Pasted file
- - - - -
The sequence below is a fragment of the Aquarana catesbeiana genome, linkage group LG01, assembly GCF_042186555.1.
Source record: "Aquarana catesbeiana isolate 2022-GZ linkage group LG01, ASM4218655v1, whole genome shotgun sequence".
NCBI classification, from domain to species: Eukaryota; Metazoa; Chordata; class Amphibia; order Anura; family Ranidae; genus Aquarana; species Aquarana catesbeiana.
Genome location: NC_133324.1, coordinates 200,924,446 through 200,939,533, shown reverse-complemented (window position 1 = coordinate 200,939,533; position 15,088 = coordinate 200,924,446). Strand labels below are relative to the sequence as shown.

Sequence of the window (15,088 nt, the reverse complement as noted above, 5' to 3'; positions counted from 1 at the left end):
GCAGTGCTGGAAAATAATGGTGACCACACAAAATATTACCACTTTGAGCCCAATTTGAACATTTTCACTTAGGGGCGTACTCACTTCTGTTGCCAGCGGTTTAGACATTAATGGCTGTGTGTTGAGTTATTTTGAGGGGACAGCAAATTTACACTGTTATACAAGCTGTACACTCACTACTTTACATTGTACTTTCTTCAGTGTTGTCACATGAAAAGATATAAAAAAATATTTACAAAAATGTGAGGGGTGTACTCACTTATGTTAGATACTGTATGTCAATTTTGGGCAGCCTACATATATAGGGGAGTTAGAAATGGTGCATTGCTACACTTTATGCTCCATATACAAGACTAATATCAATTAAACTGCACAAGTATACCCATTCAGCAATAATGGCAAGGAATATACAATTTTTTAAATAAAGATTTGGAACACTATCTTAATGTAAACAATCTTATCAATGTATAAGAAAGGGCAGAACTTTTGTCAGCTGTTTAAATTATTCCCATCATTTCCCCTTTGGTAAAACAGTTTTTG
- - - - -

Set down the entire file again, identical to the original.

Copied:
The sequence below is a fragment of the Aquarana catesbeiana genome, linkage group LG01, assembly GCF_042186555.1.
Source record: "Aquarana catesbeiana isolate 2022-GZ linkage group LG01, ASM4218655v1, whole genome shotgun sequence".
NCBI classification, from domain to species: Eukaryota; Metazoa; Chordata; class Amphibia; order Anura; family Ranidae; genus Aquarana; species Aquarana catesbeiana.
Genome location: NC_133324.1, coordinates 200,924,446 through 200,939,533, shown reverse-complemented (window position 1 = coordinate 200,939,533; position 15,088 = coordinate 200,924,446). Strand labels below are relative to the sequence as shown.

Sequence of the window (15,088 nt, the reverse complement as noted above, 5' to 3'; positions counted from 1 at the left end):
GCAGTGCTGGAAAATAATGGTGACCACACAAAATATTACCACTTTGAGCCCAATTTGAACATTTTCACTTAGGGGCGTACTCACTTCTGTTGCCAGCGGTTTAGACATTAATGGCTGTGTGTTGAGTTATTTTGAGGGGACAGCAAATTTACACTGTTATACAAGCTGTACACTCACTACTTTACATTGTACTTTCTTCAGTGTTGTCACATGAAAAGATATAAAAAAATATTTACAAAAATGTGAGGGGTGTACTCACTTATGTTAGATACTGTATGTCAATTTTGGGCAGCCTACATATATAGGGGAGTTAGAAATGGTGCATTGCTACACTTTATGCTCCATATACAAGACTAATATCAATTAAACTGCACAAGTATACCCATTCAGCAATAATGGCAAGGAATATACAATTTTTTAAATAAAGATTTGGAACACTATCTTAATGTAAACAATCTTATCAATGTATAAGAAAGGGCAGAACTTTTGTCAGCTGTTTAAATTATTCCCATCATTTCCCCTTTGGTAAAACAGTTTTTG